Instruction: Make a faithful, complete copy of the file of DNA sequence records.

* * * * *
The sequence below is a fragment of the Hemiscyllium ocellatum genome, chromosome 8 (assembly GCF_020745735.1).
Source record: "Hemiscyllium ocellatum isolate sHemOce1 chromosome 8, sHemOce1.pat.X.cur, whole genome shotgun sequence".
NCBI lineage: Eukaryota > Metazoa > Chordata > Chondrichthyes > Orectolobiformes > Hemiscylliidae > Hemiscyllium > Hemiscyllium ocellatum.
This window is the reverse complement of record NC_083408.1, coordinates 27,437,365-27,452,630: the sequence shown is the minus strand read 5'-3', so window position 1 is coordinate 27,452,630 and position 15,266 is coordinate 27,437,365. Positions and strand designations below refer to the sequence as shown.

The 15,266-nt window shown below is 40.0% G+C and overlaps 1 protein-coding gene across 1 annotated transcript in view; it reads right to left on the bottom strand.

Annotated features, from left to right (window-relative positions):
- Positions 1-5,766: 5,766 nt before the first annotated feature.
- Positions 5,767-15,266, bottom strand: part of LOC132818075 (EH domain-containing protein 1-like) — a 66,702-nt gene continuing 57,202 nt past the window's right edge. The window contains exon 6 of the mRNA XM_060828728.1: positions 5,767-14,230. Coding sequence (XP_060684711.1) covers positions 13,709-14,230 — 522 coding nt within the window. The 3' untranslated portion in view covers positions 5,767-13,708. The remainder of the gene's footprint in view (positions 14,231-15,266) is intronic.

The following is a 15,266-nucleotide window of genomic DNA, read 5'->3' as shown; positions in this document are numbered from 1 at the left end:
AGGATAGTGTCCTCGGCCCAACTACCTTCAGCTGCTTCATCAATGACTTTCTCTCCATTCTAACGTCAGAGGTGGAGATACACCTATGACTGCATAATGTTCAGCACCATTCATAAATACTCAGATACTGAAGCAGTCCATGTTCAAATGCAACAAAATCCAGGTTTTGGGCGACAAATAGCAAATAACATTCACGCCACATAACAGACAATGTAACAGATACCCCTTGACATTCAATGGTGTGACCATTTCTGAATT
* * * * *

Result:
The sequence below is a fragment of the Hemiscyllium ocellatum genome, chromosome 8 (assembly GCF_020745735.1).
Source record: "Hemiscyllium ocellatum isolate sHemOce1 chromosome 8, sHemOce1.pat.X.cur, whole genome shotgun sequence".
NCBI lineage: Eukaryota > Metazoa > Chordata > Chondrichthyes > Orectolobiformes > Hemiscylliidae > Hemiscyllium > Hemiscyllium ocellatum.
This window is the reverse complement of record NC_083408.1, coordinates 27,437,365-27,452,630: the sequence shown is the minus strand read 5'-3', so window position 1 is coordinate 27,452,630 and position 15,266 is coordinate 27,437,365. Positions and strand designations below refer to the sequence as shown.

The 15,266-nt window shown below is 40.0% G+C and overlaps 1 protein-coding gene across 1 annotated transcript in view; it reads right to left on the bottom strand.

Annotated features, from left to right (window-relative positions):
- Positions 1-5,766: 5,766 nt before the first annotated feature.
- Positions 5,767-15,266, bottom strand: part of LOC132818075 (EH domain-containing protein 1-like) — a 66,702-nt gene continuing 57,202 nt past the window's right edge. The window contains exon 6 of the mRNA XM_060828728.1: positions 5,767-14,230. Coding sequence (XP_060684711.1) covers positions 13,709-14,230 — 522 coding nt within the window. The 3' untranslated portion in view covers positions 5,767-13,708. The remainder of the gene's footprint in view (positions 14,231-15,266) is intronic.

The following is a 15,266-nucleotide window of genomic DNA, read 5'->3' as shown; positions in this document are numbered from 1 at the left end:
AGGATAGTGTCCTCGGCCCAACTACCTTCAGCTGCTTCATCAATGACTTTCTCTCCATTCTAACGTCAGAGGTGGAGATACACCTATGACTGCATAATGTTCAGCACCATTCATAAATACTCAGATACTGAAGCAGTCCATGTTCAAATGCAACAAAATCCAGGTTTTGGGCGACAAATAGCAAATAACATTCACGCCACATAACAGACAATGTAACAGATACCCCTTGACATTCAATGGTGTGACCATTTCTGAATT